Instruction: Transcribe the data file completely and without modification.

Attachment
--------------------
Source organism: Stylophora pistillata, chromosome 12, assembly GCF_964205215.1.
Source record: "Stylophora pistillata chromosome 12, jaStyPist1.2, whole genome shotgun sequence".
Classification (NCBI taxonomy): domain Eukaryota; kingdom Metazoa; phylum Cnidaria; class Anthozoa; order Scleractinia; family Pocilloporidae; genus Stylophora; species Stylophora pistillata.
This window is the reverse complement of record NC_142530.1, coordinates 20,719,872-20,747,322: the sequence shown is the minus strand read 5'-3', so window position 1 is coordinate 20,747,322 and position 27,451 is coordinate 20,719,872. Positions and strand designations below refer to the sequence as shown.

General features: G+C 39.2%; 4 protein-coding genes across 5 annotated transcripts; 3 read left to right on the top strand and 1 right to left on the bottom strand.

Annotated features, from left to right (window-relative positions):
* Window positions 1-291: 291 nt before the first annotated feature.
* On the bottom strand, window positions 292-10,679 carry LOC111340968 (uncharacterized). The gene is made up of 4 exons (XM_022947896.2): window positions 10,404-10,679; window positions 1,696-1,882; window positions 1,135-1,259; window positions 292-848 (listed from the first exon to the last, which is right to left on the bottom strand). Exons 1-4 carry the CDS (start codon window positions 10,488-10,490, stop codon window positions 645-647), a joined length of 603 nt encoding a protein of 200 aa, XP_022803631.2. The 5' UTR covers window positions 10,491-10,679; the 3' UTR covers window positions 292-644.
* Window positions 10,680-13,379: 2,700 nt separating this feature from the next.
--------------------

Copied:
Source organism: Stylophora pistillata, chromosome 12, assembly GCF_964205215.1.
Source record: "Stylophora pistillata chromosome 12, jaStyPist1.2, whole genome shotgun sequence".
Classification (NCBI taxonomy): domain Eukaryota; kingdom Metazoa; phylum Cnidaria; class Anthozoa; order Scleractinia; family Pocilloporidae; genus Stylophora; species Stylophora pistillata.
This window is the reverse complement of record NC_142530.1, coordinates 20,719,872-20,747,322: the sequence shown is the minus strand read 5'-3', so window position 1 is coordinate 20,747,322 and position 27,451 is coordinate 20,719,872. Positions and strand designations below refer to the sequence as shown.

General features: G+C 39.2%; 4 protein-coding genes across 5 annotated transcripts; 3 read left to right on the top strand and 1 right to left on the bottom strand.

Annotated features, from left to right (window-relative positions):
* Window positions 1-291: 291 nt before the first annotated feature.
* On the bottom strand, window positions 292-10,679 carry LOC111340968 (uncharacterized). The gene is made up of 4 exons (XM_022947896.2): window positions 10,404-10,679; window positions 1,696-1,882; window positions 1,135-1,259; window positions 292-848 (listed from the first exon to the last, which is right to left on the bottom strand). Exons 1-4 carry the CDS (start codon window positions 10,488-10,490, stop codon window positions 645-647), a joined length of 603 nt encoding a protein of 200 aa, XP_022803631.2. The 5' UTR covers window positions 10,491-10,679; the 3' UTR covers window positions 292-644.
* Window positions 10,680-13,379: 2,700 nt separating this feature from the next.